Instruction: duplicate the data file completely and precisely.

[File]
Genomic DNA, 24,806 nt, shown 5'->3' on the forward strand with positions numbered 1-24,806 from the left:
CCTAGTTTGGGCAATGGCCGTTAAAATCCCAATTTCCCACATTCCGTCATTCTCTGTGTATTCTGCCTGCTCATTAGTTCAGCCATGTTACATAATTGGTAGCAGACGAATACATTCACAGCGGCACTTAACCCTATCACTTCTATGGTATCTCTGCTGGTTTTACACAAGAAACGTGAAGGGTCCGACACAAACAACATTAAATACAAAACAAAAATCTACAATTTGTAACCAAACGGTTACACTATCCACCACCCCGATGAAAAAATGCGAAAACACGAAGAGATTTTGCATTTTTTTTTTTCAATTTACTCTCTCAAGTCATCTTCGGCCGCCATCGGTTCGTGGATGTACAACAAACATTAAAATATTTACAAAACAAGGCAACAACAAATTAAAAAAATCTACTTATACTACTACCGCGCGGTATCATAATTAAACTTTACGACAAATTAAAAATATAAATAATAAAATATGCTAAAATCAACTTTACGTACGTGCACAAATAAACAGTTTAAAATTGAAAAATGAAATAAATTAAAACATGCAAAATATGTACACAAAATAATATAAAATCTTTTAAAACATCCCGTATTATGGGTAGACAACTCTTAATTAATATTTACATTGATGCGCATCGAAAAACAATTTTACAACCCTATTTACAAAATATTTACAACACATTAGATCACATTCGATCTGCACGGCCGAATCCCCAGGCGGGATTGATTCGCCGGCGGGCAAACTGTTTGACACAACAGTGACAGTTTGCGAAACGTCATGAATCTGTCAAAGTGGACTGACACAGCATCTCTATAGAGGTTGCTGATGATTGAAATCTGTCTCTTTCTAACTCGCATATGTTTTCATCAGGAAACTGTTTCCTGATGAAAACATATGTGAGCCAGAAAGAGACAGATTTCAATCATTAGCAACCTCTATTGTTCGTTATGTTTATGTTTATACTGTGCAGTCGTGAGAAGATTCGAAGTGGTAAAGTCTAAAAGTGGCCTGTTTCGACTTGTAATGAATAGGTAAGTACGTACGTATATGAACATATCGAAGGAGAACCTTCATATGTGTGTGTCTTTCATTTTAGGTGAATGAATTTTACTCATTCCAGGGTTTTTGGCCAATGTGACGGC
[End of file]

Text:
Genomic DNA, 24,806 nt, shown 5'->3' on the forward strand with positions numbered 1-24,806 from the left:
CCTAGTTTGGGCAATGGCCGTTAAAATCCCAATTTCCCACATTCCGTCATTCTCTGTGTATTCTGCCTGCTCATTAGTTCAGCCATGTTACATAATTGGTAGCAGACGAATACATTCACAGCGGCACTTAACCCTATCACTTCTATGGTATCTCTGCTGGTTTTACACAAGAAACGTGAAGGGTCCGACACAAACAACATTAAATACAAAACAAAAATCTACAATTTGTAACCAAACGGTTACACTATCCACCACCCCGATGAAAAAATGCGAAAACACGAAGAGATTTTGCATTTTTTTTTTTCAATTTACTCTCTCAAGTCATCTTCGGCCGCCATCGGTTCGTGGATGTACAACAAACATTAAAATATTTACAAAACAAGGCAACAACAAATTAAAAAAATCTACTTATACTACTACCGCGCGGTATCATAATTAAACTTTACGACAAATTAAAAATATAAATAATAAAATATGCTAAAATCAACTTTACGTACGTGCACAAATAAACAGTTTAAAATTGAAAAATGAAATAAATTAAAACATGCAAAATATGTACACAAAATAATATAAAATCTTTTAAAACATCCCGTATTATGGGTAGACAACTCTTAATTAATATTTACATTGATGCGCATCGAAAAACAATTTTACAACCCTATTTACAAAATATTTACAACACATTAGATCACATTCGATCTGCACGGCCGAATCCCCAGGCGGGATTGATTCGCCGGCGGGCAAACTGTTTGACACAACAGTGACAGTTTGCGAAACGTCATGAATCTGTCAAAGTGGACTGACACAGCATCTCTATAGAGGTTGCTGATGATTGAAATCTGTCTCTTTCTAACTCGCATATGTTTTCATCAGGAAACTGTTTCCTGATGAAAACATATGTGAGCCAGAAAGAGACAGATTTCAATCATTAGCAACCTCTATTGTTCGTTATGTTTATGTTTATACTGTGCAGTCGTGAGAAGATTCGAAGTGGTAAAGTCTAAAAGTGGCCTGTTTCGACTTGTAATGAATAGGTAAGTACGTACGTATATGAACATATCGAAGGAGAACCTTCATATGTGTGTGTCTTTCATTTTAGGTGAATGAATTTTACTCATTCCAGGGTTTTTGGCCAATGTGACGGC